20 December 2012

S4M-05203 Draft Budget 2013-14

The Presiding Officer (Tricia Marwick): The next item of business is a debate on motion S4M-05203, in the name of Kenneth Gibson, on the Finance Committee’s report on the draft budget 2013-14.

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Stewart Stevenson (Banffshire and Buchan Coast) (SNP):

When reviewing the given draft budget, we must ask whether the plan will increase sustainable economic growth. I believe that it will.

Goals are necessary considerations. Money allocation can be a mathematical process—one that could perhaps even be assigned to a computer. We know that the budget has a certain, tightened amount of money to work with and that there are a constant number of areas that require funding, unless we take Professor Kaye’s recommendation and just pick winning areas. However, that is not in alignment with the Government’s approach.

Professor Kaye talked about broadband simply being for people getting films over the internet. I would ask to him to look at my constituency and other rural areas in which, increasingly, people have to interact on the internet or not at all. Registering VAT returns is an internet-only option, and I have constituents who have a round trip of more than 20 miles to register their VAT, which is not terribly helpful to business.

Our goals take us away from the cold, complicated computations and instead allow us to aim higher. President John F Kennedy said:

“Man is still the most extraordinary computer of all.”

It is man and the deliberations of men and women that make the difference.

The Scottish Government has said that the budget’s priorities are to accelerate economic recovery, to continue the shift towards preventative approaches to public service delivery, and to maintain commitments to the social wage for Scotland, which is not something that is accepted in other parts of the chamber. These are all crucial and viable goals from which the people of Scotland will only benefit, and the drafting, reviewing and debating process provides an excellent opportunity to ensure that the final budget best meets those goals. It is also a time to debunk the notion that hacking off parts of the social wage will build support for anything other than further decline, not only economically and socially but in every other way.

Therefore, we must continue to keep our goals of growth and sustainability in mind when we take a closer look at the Scottish Government’s draft budget. There is £40 million for affordable housing, £18 million for skills training, and £80 million for schools for the future. These investments in housing, training and schooling are investments in our future.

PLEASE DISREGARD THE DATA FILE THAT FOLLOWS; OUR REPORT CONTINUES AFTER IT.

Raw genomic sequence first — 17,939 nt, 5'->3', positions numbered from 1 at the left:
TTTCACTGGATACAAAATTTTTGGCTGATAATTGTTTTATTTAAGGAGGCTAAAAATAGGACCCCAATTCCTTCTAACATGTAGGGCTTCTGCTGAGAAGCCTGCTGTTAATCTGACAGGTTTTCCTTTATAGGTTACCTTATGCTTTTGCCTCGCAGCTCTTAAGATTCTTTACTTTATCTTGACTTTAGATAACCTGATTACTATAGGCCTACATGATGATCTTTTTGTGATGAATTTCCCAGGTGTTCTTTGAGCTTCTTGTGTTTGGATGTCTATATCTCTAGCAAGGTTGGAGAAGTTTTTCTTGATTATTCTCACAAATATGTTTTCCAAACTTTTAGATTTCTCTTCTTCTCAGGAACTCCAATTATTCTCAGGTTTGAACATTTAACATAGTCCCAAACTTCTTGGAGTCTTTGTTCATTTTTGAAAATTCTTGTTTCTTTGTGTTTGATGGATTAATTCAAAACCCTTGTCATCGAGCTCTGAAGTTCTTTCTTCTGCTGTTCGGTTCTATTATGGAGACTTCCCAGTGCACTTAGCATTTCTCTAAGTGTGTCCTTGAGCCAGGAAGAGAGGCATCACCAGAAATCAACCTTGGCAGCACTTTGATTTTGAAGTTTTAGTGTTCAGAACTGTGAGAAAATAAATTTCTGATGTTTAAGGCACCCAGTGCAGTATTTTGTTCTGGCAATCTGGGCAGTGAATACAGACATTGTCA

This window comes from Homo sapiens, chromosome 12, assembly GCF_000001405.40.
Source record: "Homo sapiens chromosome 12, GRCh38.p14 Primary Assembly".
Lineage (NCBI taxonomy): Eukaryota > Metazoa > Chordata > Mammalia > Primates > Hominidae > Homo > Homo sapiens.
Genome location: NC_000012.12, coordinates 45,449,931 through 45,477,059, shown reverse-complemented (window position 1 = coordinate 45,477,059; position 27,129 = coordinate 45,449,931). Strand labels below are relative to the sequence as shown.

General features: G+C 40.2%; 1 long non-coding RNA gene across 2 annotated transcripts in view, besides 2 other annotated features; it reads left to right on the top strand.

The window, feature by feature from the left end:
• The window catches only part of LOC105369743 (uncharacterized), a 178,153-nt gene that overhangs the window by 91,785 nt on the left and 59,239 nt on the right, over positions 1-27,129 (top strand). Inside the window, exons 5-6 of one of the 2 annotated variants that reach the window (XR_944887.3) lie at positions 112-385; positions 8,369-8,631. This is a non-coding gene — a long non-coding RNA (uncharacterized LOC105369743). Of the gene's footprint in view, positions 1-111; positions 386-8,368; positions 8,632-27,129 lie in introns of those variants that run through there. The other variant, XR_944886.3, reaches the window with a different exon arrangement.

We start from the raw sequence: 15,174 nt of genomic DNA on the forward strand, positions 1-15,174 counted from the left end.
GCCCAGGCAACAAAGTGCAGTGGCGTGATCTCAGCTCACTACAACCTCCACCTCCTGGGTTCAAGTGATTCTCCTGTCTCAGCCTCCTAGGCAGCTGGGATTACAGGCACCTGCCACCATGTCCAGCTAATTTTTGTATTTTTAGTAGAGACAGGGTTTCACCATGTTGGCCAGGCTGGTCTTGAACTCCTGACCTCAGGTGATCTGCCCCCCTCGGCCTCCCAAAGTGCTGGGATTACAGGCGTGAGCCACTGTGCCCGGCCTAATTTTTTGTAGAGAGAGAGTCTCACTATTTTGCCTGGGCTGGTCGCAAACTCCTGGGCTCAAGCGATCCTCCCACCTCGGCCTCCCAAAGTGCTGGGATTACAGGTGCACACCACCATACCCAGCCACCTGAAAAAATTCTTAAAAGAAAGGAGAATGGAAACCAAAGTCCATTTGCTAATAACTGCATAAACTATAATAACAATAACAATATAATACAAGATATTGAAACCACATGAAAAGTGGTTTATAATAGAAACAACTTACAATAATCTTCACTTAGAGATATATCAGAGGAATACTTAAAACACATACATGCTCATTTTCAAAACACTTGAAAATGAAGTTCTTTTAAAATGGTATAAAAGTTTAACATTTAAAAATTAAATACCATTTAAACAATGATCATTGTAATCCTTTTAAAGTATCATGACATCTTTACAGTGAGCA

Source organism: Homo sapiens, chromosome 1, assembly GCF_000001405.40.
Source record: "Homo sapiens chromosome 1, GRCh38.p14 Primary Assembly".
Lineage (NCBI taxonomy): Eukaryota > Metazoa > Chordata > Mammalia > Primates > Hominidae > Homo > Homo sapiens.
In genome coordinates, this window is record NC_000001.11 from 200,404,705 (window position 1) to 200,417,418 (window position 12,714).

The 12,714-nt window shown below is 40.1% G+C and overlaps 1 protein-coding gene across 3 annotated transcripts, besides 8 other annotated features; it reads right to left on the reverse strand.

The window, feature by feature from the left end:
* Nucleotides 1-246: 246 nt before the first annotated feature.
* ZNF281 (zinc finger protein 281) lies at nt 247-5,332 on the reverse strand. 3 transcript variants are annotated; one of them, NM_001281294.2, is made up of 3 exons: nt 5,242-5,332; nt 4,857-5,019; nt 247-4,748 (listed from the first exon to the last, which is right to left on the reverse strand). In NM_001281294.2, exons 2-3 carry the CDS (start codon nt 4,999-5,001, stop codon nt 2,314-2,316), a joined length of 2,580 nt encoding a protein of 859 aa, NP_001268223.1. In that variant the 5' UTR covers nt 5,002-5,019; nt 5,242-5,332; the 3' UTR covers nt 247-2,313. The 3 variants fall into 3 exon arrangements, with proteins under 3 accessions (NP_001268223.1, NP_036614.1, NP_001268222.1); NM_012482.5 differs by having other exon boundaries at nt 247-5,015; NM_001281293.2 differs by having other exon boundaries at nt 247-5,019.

Gavin Brown: Is the £80 million for schools for the future for next year’s budget?

Stewart Stevenson: You have read the budget as I have and you can see the number as I do. The £80 million for schools for the future is a very important part of creating the necessary infrastructure to ensure that we have a trained and effective population that can seize future opportunities. That is the important point.

The investment plans are directly for the people of Scotland, who are suffering from the downward spiral that the economy went into in 2008 and with which we will be grappling all the way to 2018. They aim to expand the availability of housing and schooling facilities, creating new jobs each year. Housing, skills and schools provide the resources for recovery.

Ken Macintosh: Will the member give way?

Stewart Stevenson: Ah—I give way to the man who has lost his sock at the end of his bed because he is getting another for Christmas.

Ken Macintosh: I am trying to follow that metaphor.

I am pleased that Mr Stevenson says that the Government should be measured on how it achieves economic growth. However, the Government has also claimed that this is a budget for jobs. Does Mr Stevenson think that the Government should be measured on whether unemployment goes up or down, either in a stand-alone way or simply in comparison with the rest of the UK?

Stewart Stevenson: The member might be somewhat unwise to open up the rest of the UK, given that across the piece we are doing a bit better—and doing so without the powers that would enable us to balance taxation with expenditure in the way that a normal country can. Had we the full powers, we would have a full range of economic levers to address the situation beyond the success that we have had already.

Our investment in construction, skills and the green economy is in addition to a green investment package, with £30 million for fuel poverty, energy efficiency and low carbon transport, and plans to use the fossil fuel levy surplus to establish the renewable energy investment fund.

These are all steps in the right direction, bringing us closer to our climate change targets. Green jobs and a green economy will certainly meet our goals of growth in addition to sustainability—and there is more to come.
Last year, 95 per cent of the £2 billion transport budget was invested back into the private sector, supporting 12,000 jobs. Let us now plan to invest another £180 million over two years in construction, skills and the green economy. In my constituency, there will be £18 million to establish an energy skills academy, which is proudly being taken forward by Banff and Buchan College.

The economy is clearly going through a hard time, but not as hard a time as Ken Macintosh seems to be going through. He really needs “Accounting for Dummies”; if he does not buy it, his sock is going to be empty.


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